Russia Won’t Exclude Sending Military Assets to Cuba or Venezuela Amid ‘Failed’ Talks

Lorenz Duchamps
By Lorenz Duchamps
January 13, 2022Internationalshare
Russia Won’t Exclude Sending Military Assets to Cuba or Venezuela Amid ‘Failed’ Talks
Russian Deputy Foreign Minister Sergei Ryabkov looks on during a press conference following talks with U.S. counterparts on soaring tensions over Ukraine, in Geneva, on Jan. 10, 2022. (Eloi Rouyer/AFP via Getty Images)

A senior Russian diplomat said on Thursday that Moscow won’t rule out the possibility of deploying additional military assets in Cuba or Venezuela as a delegation of Russian negotiators labeled high-profile talks this week as “unsuccessful.”

Deputy Foreign Minister Sergei Ryabkov, who led the delegation in Monday’s talks in Geneva, said in remarks televised on Thursday that it all depends on the actions of counterparts in Washington if Moscow may consider placing military hardware near North American territory.

“I don’t want to confirm anything, but I won’t rule anything out either,” Ryabkov said in an interview with RTVI when being asked if Russia may consider sending military units to countries such as Cuba or Venezuela, Russia’s state-owned news agency TASS reported.

Ryabkov’s comments come as three rounds of talks aimed at discussing security proposals and de-escalating ongoing tensions over Ukraine and a rise in military activity near Russia’s western border concluded on Thursday in the capital of Austria.

The Jan. 10 negotiations in Geneva between U.S. and Kremlin diplomats and the first Russia-NATO Council (RNC) meeting since July 2019 held in Brussels on Jan. 12 failed to narrow the gap on President Vladimir Putin’s security proposals and Moscow’s demands to halt NATO’s eastward expansion into former Soviet states like Ukraine.

NTD Photo
U.S. Deputy Secretary of State Wendy Sherman (L) and Russian Deputy Foreign Minister Sergei Ryabkov (R) pose for pictures as they attend security talks on soaring tensions over Ukraine in Geneva, Switzerland, on Jan. 10, 2022. (Denis Balibouse/Pool/AFP via Getty Images)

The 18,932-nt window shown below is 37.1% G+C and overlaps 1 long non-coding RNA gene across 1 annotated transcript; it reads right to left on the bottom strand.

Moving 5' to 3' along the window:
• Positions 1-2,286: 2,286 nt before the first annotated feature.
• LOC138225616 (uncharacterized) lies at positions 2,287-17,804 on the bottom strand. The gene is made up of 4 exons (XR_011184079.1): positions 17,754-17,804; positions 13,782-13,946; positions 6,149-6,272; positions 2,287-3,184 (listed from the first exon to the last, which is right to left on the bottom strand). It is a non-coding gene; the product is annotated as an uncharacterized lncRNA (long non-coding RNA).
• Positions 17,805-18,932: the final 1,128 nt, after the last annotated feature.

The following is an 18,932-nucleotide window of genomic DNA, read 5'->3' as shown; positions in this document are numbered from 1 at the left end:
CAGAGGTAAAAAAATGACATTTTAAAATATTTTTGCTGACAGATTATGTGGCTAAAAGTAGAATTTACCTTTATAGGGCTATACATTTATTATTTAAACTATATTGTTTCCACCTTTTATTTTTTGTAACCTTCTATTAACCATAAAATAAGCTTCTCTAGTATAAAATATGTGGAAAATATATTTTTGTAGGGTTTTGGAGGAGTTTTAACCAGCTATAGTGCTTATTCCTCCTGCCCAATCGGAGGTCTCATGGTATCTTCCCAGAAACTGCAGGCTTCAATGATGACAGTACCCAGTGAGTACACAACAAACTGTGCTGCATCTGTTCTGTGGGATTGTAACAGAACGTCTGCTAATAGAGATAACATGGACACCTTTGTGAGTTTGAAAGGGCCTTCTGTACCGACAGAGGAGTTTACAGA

While voicing concern that NATO could potentially use Ukrainian territory for the deployment of missiles capable of reaching Moscow in just five minutes, Putin noted that Russian warships armed with the latest Zircon hypersonic cruise missile would give Russia a similar capability if deployed in neutral waters.

“The president of Russia has spoken multiple times on the subject of what the measures could be, for example involving the Russian Navy, if things are firmly set on the course of provoking Russia and further increasing the military pressure on us by the U.S.,” Ryabkov said.

“We don’t want that,” he added. “The diplomats must come to an agreement.”

There was no immediate reaction to Ryabkov’s remarks by other Kremlin officials. The senior diplomat’s statement marks the first time during the current tensions over Ukraine when a Russian official mentioned the possibility of additional military deployments to the Western hemisphere.

This week’s high-profile talks were labeled “unsuccessful” on Thursday by Kremlin spokesman Dmitry Peskov, who said Moscow views sweeping measures unveiled by U.S. Senate Democrats “extremely negatively.”

Dmitry Peskov
Kremlin spokesman Dmitry Peskov arrives to attend the talks between Russian President Vladimir Putin and Belarusian leader Alexander Lukashenko in Rosa Khutor, in the Black Sea resort of Sochi, Russia on Feb. 7, 2020. (Alexander Zemlianichenko/ Pool/File/AP Photo)

He warned of a complete rupture in U.S.-Russian relations if proposed sanctions targeting Putin and other top civilian and military leaders are adopted.

While Peskov noted that there were “some positive elements and nuances” during the talks, he described them as “unsuccessful” because of stark disagreements on Russia’s key demands.

Moscow has laid out several draft demands in December, saying they’re seeking no further NATO expansion, no missiles on Russia’s borders, and for NATO to no longer have military exercises, intelligence operations, or infrastructure outside of its 1997 borders.

Washington has said some of the guarantees proposed by Russia are “simply nonstarters for the United States,” but it is open for negotiations and resolving concerns through diplomacy.

Peskov underscored that Russia is ready to continue the talks, but wants them to produce results.

The Associated Press contributed to this report.

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